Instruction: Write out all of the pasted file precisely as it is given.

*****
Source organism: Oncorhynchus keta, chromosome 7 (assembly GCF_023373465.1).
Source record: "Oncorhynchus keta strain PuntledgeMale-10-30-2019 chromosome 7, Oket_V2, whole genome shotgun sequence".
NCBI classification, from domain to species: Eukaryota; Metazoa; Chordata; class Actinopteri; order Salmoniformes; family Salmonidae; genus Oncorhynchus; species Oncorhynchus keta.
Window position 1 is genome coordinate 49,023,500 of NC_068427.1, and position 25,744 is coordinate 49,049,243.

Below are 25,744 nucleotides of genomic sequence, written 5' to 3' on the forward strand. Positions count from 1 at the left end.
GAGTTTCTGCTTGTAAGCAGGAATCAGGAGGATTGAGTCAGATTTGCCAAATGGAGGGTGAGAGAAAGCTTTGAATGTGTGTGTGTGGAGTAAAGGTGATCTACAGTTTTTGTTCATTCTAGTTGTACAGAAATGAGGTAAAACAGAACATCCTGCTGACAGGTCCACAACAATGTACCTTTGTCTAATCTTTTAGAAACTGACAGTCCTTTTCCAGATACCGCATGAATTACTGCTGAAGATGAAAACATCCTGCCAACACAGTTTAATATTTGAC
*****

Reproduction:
Source organism: Oncorhynchus keta, chromosome 7 (assembly GCF_023373465.1).
Source record: "Oncorhynchus keta strain PuntledgeMale-10-30-2019 chromosome 7, Oket_V2, whole genome shotgun sequence".
NCBI classification, from domain to species: Eukaryota; Metazoa; Chordata; class Actinopteri; order Salmoniformes; family Salmonidae; genus Oncorhynchus; species Oncorhynchus keta.
Window position 1 is genome coordinate 49,023,500 of NC_068427.1, and position 25,744 is coordinate 49,049,243.

Below are 25,744 nucleotides of genomic sequence, written 5' to 3' on the forward strand. Positions count from 1 at the left end.
GAGTTTCTGCTTGTAAGCAGGAATCAGGAGGATTGAGTCAGATTTGCCAAATGGAGGGTGAGAGAAAGCTTTGAATGTGTGTGTGTGGAGTAAAGGTGATCTACAGTTTTTGTTCATTCTAGTTGTACAGAAATGAGGTAAAACAGAACATCCTGCTGACAGGTCCACAACAATGTACCTTTGTCTAATCTTTTAGAAACTGACAGTCCTTTTCCAGATACCGCATGAATTACTGCTGAAGATGAAAACATCCTGCCAACACAGTTTAATATTTGAC